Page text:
Neighborhood Conditions

Neighborhood Conditions and Health

Along with conditions in the home, conditions in the neighborhoods where homes are located also can have powerful effects on health. The social, physical and economic characteristics of neighborhoods have been increasingly shown to affect short-and long-term health quality and longevity.  A neighborhood’s physical characteristics may promote health by providing safe places for children to play and for adults to exercise that are free from crime, violence and pollution.  Access to grocery stores selling fresh produce—as well as having fewer neighborhood liquor and convenience stores and fast food outlets—can make it easier for families to find and eat healthful foods.  Social and economic conditions in neighborhoods may improve health by affording access to employment opportunities and public resources including efficient transportation, an effective police force and good schools. Neighborhoods with strong ties and high levels of trust among residents may also strengthen health.  Not all neighborhoods enjoy these opportunities and resources, however, and access to neighborhoods with health-promoting conditions varies with household economic and social resources.  Housing discrimination has limited the ability of many low-income and minority families to move to healthy neighborhoods. The concentration of substandard housing in less advantaged neighborhoods further compounds racial and ethnic as well as socioeconomic disparities in health.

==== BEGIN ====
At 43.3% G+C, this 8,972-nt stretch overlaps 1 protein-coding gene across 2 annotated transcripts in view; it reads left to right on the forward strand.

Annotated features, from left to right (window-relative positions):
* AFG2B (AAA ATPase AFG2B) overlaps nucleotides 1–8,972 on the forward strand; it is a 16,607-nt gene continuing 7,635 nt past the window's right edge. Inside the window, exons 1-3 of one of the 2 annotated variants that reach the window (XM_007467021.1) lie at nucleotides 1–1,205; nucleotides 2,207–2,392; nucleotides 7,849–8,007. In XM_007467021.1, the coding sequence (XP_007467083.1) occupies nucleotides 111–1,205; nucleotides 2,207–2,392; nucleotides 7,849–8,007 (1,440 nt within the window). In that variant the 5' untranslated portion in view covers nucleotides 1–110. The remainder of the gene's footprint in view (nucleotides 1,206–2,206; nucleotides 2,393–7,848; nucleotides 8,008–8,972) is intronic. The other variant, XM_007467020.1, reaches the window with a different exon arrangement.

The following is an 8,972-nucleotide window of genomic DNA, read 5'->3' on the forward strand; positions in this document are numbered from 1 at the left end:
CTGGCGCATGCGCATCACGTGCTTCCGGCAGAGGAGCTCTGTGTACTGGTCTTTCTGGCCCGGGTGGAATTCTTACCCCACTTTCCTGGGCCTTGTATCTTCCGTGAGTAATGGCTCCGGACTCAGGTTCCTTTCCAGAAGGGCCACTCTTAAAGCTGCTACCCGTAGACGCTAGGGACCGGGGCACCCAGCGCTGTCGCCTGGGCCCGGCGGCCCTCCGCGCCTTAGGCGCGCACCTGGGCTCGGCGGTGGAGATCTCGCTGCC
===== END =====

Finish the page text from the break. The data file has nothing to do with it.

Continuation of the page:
Source: Robert Wood Johnson, Commission to Build a Healthier America Housing and Health, Issue Brief #7, Exploring the Social Determinants of Health”, April 2011.  (accessed July 1, 2015)

Just as conditions in our homes affect our health, the places surrounding our homes also have a relationship with our health. More than 100 years of research reveal that even after accounting for other differences among the people who live in a specific area, the characteristics of their neighborhood can be proven to impact their health. These characteristics are usually divided into three categories: physical, social, and service.

Source: Santa Clara County Public Health. "Santa Clara County Public Health. Health and Social Equity in Santa Clara County.” 2011. (accessed February 5, 2014)

Other SDOH

Education
Income
Employment
Housing
Access to Health Care
Racism

Additional SDOH Resources


Center for Health Statistics
Minnesota Department of Health
Golden Rule Building, 3rd Floor
85 East Seventh Place
PO Box 64882
St. Paul, Minnesota, U.S.A. 55164-0882
E-mail: *mdh_healthstats@state.mn.us

Updated Monday, April 25, 2016 at 03:42PM